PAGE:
In Chapter 12 of The Stories We Tell Ourselves, I wrote that it’s “absolutely possible to have a better marriage, better friendships, and better business relationships,” and not just because the reader had bought my book.
Pause for a moment and consider what better business relationships would look like for you.
Now consider how your friendships could be better.
Now, if applicable, think about your marriage or dating relationship.
If you’re human, all of your relationships likely have room for improvement. Sure, a few of them may be firing on all cylinders, but that kind of smooth ride may only last for a season. And as some relationships falter, others grow stronger. That’s just the ebb and flow of being an imperfect human.
But when you think about how your relationships could be better, who are you thinking about? Are you thinking about what the other person could do to make the relationship better? Or about what you can do?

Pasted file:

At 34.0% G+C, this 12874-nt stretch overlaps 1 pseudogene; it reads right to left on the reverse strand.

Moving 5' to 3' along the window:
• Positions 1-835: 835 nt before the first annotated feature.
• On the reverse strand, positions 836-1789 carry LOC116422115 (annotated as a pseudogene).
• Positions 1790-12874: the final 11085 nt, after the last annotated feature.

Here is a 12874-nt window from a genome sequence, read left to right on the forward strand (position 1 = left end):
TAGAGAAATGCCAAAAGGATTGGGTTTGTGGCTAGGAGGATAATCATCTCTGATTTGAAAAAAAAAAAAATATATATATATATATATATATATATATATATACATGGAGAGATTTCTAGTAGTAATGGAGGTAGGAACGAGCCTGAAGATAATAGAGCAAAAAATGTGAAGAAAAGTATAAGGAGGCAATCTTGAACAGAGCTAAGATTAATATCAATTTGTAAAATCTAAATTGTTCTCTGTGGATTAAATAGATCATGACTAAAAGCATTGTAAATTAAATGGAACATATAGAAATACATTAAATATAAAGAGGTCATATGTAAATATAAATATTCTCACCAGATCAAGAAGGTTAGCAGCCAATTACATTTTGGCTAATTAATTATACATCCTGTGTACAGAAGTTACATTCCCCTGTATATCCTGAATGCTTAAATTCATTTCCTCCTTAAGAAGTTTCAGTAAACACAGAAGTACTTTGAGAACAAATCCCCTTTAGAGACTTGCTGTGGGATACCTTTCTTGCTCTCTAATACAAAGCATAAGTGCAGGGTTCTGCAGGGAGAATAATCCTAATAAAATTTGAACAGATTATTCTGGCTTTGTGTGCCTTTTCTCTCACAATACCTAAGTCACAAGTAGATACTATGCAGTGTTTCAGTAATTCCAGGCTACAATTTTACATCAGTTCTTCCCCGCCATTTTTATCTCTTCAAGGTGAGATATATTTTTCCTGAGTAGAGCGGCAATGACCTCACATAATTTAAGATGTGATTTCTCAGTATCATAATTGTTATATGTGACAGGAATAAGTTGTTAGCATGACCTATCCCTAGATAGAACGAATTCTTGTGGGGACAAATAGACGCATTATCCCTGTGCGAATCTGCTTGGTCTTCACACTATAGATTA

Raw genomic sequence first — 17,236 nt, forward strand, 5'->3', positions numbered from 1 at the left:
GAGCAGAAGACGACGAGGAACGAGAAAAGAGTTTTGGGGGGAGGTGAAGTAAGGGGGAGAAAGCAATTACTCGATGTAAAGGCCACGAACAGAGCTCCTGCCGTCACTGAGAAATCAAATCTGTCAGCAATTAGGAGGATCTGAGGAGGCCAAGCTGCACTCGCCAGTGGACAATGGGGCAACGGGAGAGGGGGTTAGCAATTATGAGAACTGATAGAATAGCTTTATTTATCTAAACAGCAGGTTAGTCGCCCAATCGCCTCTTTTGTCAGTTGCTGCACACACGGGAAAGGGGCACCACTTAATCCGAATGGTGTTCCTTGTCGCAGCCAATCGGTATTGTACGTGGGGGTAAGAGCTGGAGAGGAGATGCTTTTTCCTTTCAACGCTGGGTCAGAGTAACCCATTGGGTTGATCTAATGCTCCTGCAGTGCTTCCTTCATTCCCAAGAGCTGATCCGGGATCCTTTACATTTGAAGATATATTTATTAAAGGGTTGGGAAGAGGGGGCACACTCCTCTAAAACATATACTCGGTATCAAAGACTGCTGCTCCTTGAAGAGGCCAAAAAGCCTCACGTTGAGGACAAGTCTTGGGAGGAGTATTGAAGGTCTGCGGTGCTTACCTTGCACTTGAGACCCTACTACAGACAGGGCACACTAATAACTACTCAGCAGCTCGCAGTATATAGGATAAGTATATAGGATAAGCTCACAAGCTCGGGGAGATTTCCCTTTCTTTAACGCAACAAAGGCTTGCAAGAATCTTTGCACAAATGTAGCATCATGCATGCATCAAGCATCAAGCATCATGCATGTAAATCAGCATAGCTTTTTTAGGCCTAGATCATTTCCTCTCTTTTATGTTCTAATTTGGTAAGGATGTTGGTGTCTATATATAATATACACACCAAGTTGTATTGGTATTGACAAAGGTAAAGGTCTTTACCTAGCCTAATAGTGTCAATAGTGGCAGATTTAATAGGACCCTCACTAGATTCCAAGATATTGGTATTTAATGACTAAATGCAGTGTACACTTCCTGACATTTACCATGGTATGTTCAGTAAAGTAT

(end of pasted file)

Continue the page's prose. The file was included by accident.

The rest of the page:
Allow me to complete the quote from my book: “It is absolutely possible to have a better marriage, better friendships, and better business relationships, but the cost of such a reward is high because the vast majority of the work has to be done by you.”
I’m reminded of a famous Tolstoy quote: “Everyone thinks of changing the world, but no one thinks of changing himself.”
The key to better relationships is simple: work on yourself before working on the relationship.
Today, think of changing yourself so that tomorrow you can witness better relationships in every sphere of your life.